Peak 131: I am surrounded by talented allies (and everything’s ActuallyOK)

It’s been 10 days since I was last here. I’ve been furiously busy with work, but also ‘gentling’ myself along the way. I’ve also been enjoying setting up my new Trackers, which was a goal I set myself with my 12 Week Year goal setting in early Oct. I like how my Trackers (tick charts, checklists, self-scorings, noting stats on my self-care habits and productivity) are a good way of grounding me and gentling myself. I am using my beautiful aspie brain to its ultimate advantage.

More arose for me over the last few days in terms of what gentling means and looks like. I asked my friend who is a trainee Transactional Analysis psychotherapist how the training was changing her everyday conversations. She said:

“I shut up and just listen a lot more. And I take other people’s behaviours less personally now. I realise most people are just constantly managing their affect [psychology term for mood, emotions, feelings].”

In the PAC (Parent, Adult, Child) model of Transactional Analysis (TA), Dr Eric Berne describes three ego states in which we might ‘transact’ (interact) via ‘strokes’ (verbal, or not) with others:

Parent – taught concept
Child – felt concept
Adult – learned concept

TA leads us to being more in the Adult ego state, through learning about realities for ourselves: And through that learning we have access to increased emotional regulation, unlike the Parent or Child state which might be more propelled by Fear, which for me is a driver of dis-regulation. Maybe I think that maturity (reaching adulthood, or the Adult ego state) is simply: knowing that everything is actually ok (AOK) – and living like that.

{Reality check: Think ten years ago, to be frank it actually wasn’t ok. And now it is. So I can live like that, not as if I was living in the situation of ten years ago, when I was bereaved, divorcing, unemployed, a kinship carer, and mentally unwell.}

[Just discovered: ‘I’m Ok, You’re Ok’ is a TA book!]

But how do I get my body to buy into the notion that everything is actually ok (AOK)? Well, shortly after thinking about the AOK notion, a colleague of mine, a medical consultant, triggered my interest with the words: “in breathing deeply you stretch your vagus nerve”.  Say what? We actually stretch it? I didn’t realise we could kinda get physical with it, somehow.  I went on to ponder on a notion of ‘vagal entrainment’. Is that a thing? Googled… Yes. Vagal toning, they call it. Look at this. I know it’s ‘just breathing’ – but I’ve never understood the biophysics of it. This helps:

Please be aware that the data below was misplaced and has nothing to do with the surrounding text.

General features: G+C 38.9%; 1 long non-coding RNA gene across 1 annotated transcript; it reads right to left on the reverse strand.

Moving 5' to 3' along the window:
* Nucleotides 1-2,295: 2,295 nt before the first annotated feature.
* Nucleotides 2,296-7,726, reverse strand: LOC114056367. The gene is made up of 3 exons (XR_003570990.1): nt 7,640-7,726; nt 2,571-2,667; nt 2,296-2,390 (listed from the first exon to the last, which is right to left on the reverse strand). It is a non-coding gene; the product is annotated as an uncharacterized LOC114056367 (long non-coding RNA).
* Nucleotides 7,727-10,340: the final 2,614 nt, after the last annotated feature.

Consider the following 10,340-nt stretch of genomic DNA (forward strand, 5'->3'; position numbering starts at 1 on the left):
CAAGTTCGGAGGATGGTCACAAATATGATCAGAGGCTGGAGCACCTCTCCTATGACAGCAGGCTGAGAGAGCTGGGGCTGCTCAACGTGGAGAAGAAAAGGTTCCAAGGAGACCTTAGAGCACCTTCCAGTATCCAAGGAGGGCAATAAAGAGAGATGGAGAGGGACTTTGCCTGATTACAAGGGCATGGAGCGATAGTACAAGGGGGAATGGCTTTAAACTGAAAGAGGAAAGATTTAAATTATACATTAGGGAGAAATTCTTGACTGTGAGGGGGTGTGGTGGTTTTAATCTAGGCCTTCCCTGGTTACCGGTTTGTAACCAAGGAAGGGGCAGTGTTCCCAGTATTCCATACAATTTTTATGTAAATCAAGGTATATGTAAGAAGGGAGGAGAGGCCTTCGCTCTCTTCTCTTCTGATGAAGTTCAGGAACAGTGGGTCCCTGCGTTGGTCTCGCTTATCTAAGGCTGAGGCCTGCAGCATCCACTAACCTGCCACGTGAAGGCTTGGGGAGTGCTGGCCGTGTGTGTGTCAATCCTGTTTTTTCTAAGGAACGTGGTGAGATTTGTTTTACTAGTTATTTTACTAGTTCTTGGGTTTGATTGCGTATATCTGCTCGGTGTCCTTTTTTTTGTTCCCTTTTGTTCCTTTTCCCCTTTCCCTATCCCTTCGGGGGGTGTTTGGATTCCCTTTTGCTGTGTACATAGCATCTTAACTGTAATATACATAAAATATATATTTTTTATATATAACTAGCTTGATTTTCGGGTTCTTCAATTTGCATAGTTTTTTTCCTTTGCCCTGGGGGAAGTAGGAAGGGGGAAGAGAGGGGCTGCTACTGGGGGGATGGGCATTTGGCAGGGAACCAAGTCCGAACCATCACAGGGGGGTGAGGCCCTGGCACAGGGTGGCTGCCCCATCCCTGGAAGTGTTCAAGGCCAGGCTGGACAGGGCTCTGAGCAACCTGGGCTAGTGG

The vagus nerve is essentially the queen of the parasympathetic nervous system — a.k.a. the “rest and digest,” or the “chill out” one — so the more we do things that “stimulate” or activate it, like deep breathing, the more we banish the effects of the sympathetic nervous system — a.k.a. the “fight or flight,” or the “do something!” stress-releasing adrenaline/cortisol one.”

Put another way, “Your body senses your breathing and adapts its heart rate in response,” Norcliffe-Kaufmann told me. When we breathe in, she explained, the sensory nodes on our lungs (“lung stretch receptors”) send information up through the vagus nerve and into the brain, and when we breathe out, the brain sends information back down through the vagus nerve to slow down or speed up the heart. So when we breathe slowly, the heart slows, and we relax. Conversely, when we breathe quickly, our heart speeds up, and we feel amped, or anxious.

I was surprised by the idea that it’s specifically the exhale that triggers the relaxation response, but Norcliffe-Kaufmann confirmed: “Vagal activity is highest, and heart rate lowest, when you’re exhaling.” She mentioned that the ideal, most calming way to breathe is six times a minute: five seconds in, five seconds out.

(The Cut:

Breathing out slowly is a profound way of ‘gentling’, friends! 

Let’s read. Feels like it’s been ages.